Madam Speaker, it is a pleasure to rise today in the House to speak to this important subject. The Paris agreement is without a doubt a watershed moment in the global community's fight against climate change, and it is an honour to be contributing to this historic debate today.
Canadians know that a clean environment and a strong economy go hand in hand. This principle is something I heard from many of my constituents when I hosted a town hall on climate change in June of this year. There is a firm belief in my community that a strong and innovative economy is closely related to a clean environment.
In my riding of Kingston and the Islands, we see innovation happening in many ways. For example, the Engineered Nickel Catalysts for Electrochemical Clean Energy group, an international research project based out of Queen's University, is on the cutting edge when it comes to developing new clean energy technologies. St. Lawrence College, another post-secondary institution in my riding, has emerged as a leader in renewable energy and has focused strongly on applied research and innovation. I highlight these examples because it is important to emphasize that both basic and applied research will have long-term benefits for both our economy and the environment.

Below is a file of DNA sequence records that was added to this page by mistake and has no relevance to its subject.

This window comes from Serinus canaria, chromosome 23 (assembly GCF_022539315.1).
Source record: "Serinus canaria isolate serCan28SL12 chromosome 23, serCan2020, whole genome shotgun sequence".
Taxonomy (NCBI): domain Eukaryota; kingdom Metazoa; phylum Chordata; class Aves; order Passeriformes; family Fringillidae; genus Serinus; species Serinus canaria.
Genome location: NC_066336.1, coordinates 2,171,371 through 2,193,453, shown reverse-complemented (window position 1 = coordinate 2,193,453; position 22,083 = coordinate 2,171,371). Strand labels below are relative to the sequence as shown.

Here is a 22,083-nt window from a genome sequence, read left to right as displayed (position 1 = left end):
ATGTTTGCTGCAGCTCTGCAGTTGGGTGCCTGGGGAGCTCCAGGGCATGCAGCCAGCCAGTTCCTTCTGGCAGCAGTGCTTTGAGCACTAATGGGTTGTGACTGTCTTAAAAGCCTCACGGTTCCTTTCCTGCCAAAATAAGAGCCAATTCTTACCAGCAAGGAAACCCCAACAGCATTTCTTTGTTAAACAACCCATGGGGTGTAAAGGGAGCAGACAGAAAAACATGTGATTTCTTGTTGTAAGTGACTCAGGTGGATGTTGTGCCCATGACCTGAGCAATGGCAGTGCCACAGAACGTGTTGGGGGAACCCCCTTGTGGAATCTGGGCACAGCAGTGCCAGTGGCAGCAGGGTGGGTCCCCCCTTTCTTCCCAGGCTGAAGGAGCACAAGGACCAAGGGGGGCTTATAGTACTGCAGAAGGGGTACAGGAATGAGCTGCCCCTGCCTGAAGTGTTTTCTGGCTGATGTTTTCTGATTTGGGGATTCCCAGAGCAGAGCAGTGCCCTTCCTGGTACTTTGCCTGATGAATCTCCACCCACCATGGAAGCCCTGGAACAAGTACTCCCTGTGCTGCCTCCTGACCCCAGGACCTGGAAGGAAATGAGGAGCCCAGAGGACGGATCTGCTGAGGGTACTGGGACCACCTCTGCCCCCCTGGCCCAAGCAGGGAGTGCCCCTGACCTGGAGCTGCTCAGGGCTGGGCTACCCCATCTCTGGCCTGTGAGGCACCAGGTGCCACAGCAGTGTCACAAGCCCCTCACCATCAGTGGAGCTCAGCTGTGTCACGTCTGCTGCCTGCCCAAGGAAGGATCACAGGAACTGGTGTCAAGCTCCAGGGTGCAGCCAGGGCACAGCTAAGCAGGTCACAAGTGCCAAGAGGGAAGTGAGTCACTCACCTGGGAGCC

While amazing work is being done in my community and across the country, Canada cannot face this challenge alone. That is why my remarks today will focus on how the close relationship between the environment and the economy is clearly demonstrated through the collective actions we are taking in North America.
By ratifying this agreement Canada would be standing side by side with a number of our closest allies. In particular, I would like to recognize and congratulate two of our continental partners, the United States and Mexico, for their recent ratification of the Paris agreement. This serves as an example for the global community. I look forward to Canada's joining therm shortly, along with other nations that have ratified this historic document. In partnership with our friends, the U.S. and Mexico, we are taking important steps to meet our Paris commitments. At the same time, we are growing our economies in a clean and sustainable way.